Note: Interesting to see how long exposure photography brought to the surface various camera functions unseen before.  Need to study up.

Long Exposure Location – The City of Manchester (Recognize the Manchester United Stadium above?)

Given the architectural shapes, textures, leading lines… combined with the water and clouds, The Lowery area at Salford Quays was an ideal location.

Craig has great insight to understand what you should consider, no matter what your skill level.

Previous Post on Cityscapes in Birmingham          

Website: Craig Roberts Photography – e6

YouTube Channel: e6 Vlogs

Lee Filters Phone App


In short, we learn thru doing and regretfully experiencing errors, i.e. Things Gone Wrong.  We then turnaround with proper actions to mitigate errors in the future.  I look forward to my future w/o errors.

My Long Exposure Check List – Work in Progress  (Critical in Bold)


  • Ensure the tripod is level
  • Mount your camera for the horizontal or vertical shot


  • Change to Manual focus.
  • Stay in AF in Aperture Priority for now
  • Turn off the Long Exposure Noise Reduction as it doubles your exposure time.  Can address noise later if an issue or get a better body/sensor.


  • Determine composition using a 1×1 Square format (RAW still at 3:2 and JPEG at 1:1)
  • Lock down the panning knob on tripod

Focus/Initial Exposure

  • Set lowest ISO allowed
  • Set Aperture Sweet Spot:  For me f/8, maybe f/11
  • Manually focus with Focus Peaking while zoomed in.
  • Focus 1/3 into the composition in the single point focusing mode
  • Take your base shot noting the SS, shutter speed
  • Check histogram for use of ND Grads
  • Write down the SS as you will forget once you add the ND Filter (6S-10S-15S)

ND Grads

  • Base Guideline:
    • Sun is behind you, 1 stop (polarizer is 2 stops)
    • Sun is to your left or right, 2 stops (0.6 Grad)
    • Sun is in front of you, 3 stops (0.9 Grad)
    • (Can always check exposure for SS on foreground to background (sky) to compare stops of difference)
  • Soft or Hard:  Plain unobstructed horizon = Hard, obstructed with vertical objects = Soft

Placing ND Grads in Filter Holder

  • With the filter holder off the camera, place the ND Grad on the front slot pushing 1//4 of the way down.
  • Go to the front of the camera to place the holder on the adapter.  Why to ensure proper placement and full engagement of both the fixed side and spring-loaded wedge.Will position using the live view in the camera.
  • Slide the Grad up/down watching the clouds and histogram change.  Tilt left or right for the proper horizon line
  • Carefully set aside

ND Filters (2-Stop, 6-Stop, 10-Stop and 15-Stop)

  • Base Guideline:
    • Little Stopper to blur people and movement at 1-3s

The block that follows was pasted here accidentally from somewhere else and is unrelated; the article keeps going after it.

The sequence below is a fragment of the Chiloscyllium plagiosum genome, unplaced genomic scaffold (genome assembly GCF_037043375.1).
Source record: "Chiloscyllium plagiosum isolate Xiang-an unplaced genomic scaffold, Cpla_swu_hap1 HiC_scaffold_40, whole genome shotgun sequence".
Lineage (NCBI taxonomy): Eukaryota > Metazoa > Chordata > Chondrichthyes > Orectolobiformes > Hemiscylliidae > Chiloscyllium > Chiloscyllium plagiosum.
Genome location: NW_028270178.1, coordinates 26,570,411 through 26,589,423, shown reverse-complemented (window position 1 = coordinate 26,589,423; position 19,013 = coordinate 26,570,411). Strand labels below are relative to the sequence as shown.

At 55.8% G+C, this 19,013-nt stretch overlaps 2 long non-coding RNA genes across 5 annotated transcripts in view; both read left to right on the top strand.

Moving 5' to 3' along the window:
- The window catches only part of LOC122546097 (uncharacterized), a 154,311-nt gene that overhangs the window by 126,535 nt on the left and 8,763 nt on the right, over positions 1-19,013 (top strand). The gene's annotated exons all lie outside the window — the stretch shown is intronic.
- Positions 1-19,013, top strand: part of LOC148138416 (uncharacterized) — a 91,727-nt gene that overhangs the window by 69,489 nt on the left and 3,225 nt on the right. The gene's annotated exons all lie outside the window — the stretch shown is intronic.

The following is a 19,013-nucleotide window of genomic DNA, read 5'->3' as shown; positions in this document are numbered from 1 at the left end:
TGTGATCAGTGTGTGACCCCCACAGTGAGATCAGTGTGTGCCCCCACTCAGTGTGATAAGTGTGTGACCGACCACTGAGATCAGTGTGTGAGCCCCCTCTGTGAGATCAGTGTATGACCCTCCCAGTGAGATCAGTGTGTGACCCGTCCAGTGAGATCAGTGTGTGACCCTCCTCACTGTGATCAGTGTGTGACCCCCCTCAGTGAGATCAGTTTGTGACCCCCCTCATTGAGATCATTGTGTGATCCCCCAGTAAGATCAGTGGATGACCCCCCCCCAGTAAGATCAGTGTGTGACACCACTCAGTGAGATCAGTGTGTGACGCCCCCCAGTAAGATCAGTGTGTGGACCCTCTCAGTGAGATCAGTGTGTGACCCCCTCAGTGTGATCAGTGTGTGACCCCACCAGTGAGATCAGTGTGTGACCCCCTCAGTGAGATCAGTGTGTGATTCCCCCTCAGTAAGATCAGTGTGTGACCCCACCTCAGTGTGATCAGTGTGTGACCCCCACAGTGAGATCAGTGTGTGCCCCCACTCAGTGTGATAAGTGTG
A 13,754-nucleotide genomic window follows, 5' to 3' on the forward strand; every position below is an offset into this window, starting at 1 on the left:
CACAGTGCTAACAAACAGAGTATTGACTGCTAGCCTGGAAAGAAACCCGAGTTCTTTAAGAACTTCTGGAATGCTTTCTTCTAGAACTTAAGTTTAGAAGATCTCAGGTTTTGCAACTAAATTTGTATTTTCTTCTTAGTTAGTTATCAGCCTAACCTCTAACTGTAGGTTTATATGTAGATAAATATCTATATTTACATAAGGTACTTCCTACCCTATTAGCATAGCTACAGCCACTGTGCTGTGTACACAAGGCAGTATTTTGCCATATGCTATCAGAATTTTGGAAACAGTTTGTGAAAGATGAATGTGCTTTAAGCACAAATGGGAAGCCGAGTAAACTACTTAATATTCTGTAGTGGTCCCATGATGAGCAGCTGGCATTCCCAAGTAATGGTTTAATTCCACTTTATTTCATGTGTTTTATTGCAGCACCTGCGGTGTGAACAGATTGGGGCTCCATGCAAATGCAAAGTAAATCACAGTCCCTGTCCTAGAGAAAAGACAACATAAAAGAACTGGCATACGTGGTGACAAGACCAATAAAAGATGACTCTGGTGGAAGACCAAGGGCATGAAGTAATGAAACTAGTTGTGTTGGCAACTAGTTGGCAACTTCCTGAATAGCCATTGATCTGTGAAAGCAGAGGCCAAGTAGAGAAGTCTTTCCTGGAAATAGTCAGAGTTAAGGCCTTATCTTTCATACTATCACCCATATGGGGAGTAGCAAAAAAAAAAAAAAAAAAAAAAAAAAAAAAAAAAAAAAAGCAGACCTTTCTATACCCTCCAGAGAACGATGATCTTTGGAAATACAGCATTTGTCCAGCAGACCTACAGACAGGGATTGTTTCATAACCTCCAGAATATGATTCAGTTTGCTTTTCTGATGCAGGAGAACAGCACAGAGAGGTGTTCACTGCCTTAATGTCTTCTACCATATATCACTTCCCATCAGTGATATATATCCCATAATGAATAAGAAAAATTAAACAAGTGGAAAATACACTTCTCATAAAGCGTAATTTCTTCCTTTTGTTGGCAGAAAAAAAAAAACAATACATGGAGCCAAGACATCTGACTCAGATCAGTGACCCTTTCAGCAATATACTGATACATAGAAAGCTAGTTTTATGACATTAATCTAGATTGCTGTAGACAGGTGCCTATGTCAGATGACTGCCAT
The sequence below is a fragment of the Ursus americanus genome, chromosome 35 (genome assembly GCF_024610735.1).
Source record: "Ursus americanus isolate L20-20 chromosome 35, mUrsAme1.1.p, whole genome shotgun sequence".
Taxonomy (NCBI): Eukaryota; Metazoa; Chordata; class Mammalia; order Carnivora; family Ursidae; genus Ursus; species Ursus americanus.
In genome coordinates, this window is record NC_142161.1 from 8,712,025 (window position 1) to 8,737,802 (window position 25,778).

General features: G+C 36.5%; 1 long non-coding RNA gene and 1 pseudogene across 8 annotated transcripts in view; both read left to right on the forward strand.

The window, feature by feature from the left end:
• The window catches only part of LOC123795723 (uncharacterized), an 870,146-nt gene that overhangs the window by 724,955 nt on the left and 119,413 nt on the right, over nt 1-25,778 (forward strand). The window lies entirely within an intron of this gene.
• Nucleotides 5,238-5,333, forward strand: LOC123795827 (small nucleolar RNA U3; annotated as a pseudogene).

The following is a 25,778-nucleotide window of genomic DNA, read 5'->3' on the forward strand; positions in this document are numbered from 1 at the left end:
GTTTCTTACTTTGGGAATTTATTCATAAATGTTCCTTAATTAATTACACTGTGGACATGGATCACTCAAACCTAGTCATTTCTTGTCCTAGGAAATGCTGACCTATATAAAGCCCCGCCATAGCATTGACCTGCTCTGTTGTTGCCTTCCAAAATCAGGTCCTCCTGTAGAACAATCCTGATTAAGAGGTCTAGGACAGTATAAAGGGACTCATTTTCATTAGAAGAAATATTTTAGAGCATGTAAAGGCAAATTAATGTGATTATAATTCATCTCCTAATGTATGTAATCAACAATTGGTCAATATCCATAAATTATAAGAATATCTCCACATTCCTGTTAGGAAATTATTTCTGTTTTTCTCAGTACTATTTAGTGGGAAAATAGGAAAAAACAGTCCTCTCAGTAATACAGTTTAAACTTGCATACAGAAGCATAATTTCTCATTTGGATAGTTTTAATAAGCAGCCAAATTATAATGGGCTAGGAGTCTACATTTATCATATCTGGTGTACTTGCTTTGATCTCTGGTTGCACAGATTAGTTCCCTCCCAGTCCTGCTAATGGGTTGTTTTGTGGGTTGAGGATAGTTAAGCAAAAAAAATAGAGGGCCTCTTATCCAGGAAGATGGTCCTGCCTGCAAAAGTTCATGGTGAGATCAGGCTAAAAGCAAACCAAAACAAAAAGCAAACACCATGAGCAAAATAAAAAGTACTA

• Big Stopper to blur water and/or clouds for 30s to 1min
    • Super Stopper to blur clouds w/o water for 2-4min
  • Use Lee Filters Little-Big-Super Stopper App setting the SS that you wrote down to determine what the long exposure time is against the 3 options.
  • Given what exposure time you desire, select the proper Stopper, i.e. 6S, 10S, or 15S.

Placing the ND & Stopper in the Filter Holder

  • First, check your composition and SS for the base exposure.  Still the same.
  • If not, will need to use the app for the long exposure time.
  • Slide the Stopper of choice in the front slot (usually a hard push) until the foam in centered for sealing against light

Placing the Holder with Filters on the Camera’s Adapter Ring

  • First, switch to the full-manual mode to avoid the Auto-Focus hunting.
  • Go to the front of the camera to place the holder on the adapter. with Grad & ND.  Why to ensure proper placement and full engagement of both the fixed side and spring-loaded wedge.

When the filter holder is partially engaged with the adapter as placed from the rear of the camera, you have a false sense of security.  When you tip the camera with the holder on, off it goes to the ground.  Not pretty.


  • Recall the base exposure SS.  Did you write it down?
  • The Lee Filters App provide the long exposure time vs. which Stopper.  What is the long exposure time?  (Note: Can be off +- 2/3 of a Stop)
  • Install your remote control cable or mechanical shutter release
  • Change to “Bulb – B” mode for your shutter speed
  • Did you switch to full manual to avoid AF hunting?
  • Press and hold (or slide up) the remote watching the time count up in seconds… to your chosen long exposure time.
  • Release when the long exposure targeted time is reached.
  • Look at the JPEG preview’s “Histogram,
    • Any right-hand clipping of the Highlights?  If yes, a shorter time is required.
    • Is histogram pushed to the edge of the Highlights (RD Side)?  If not, a longer time is required.
    • Experiment with various times as the Lee Filters App is directional in nature and you must flavor to taste.

Removing the ND & Stopper in the Filter Holder

  • Again, go to the front of the camera and remove filter holder / filter set.
  • Pull out the filters and replace in your holder one by one.
  • Fingerprints and/or rain drops – Need to address later with a proper cleaning.


Patronage: Please “Follow” along as our adventure continues in the UK and EU  Comments, Likes, … always welcomed here.

Note: Bold, Underlined Red highlighted text is an external link of interest.

My First Long Exposure Gallery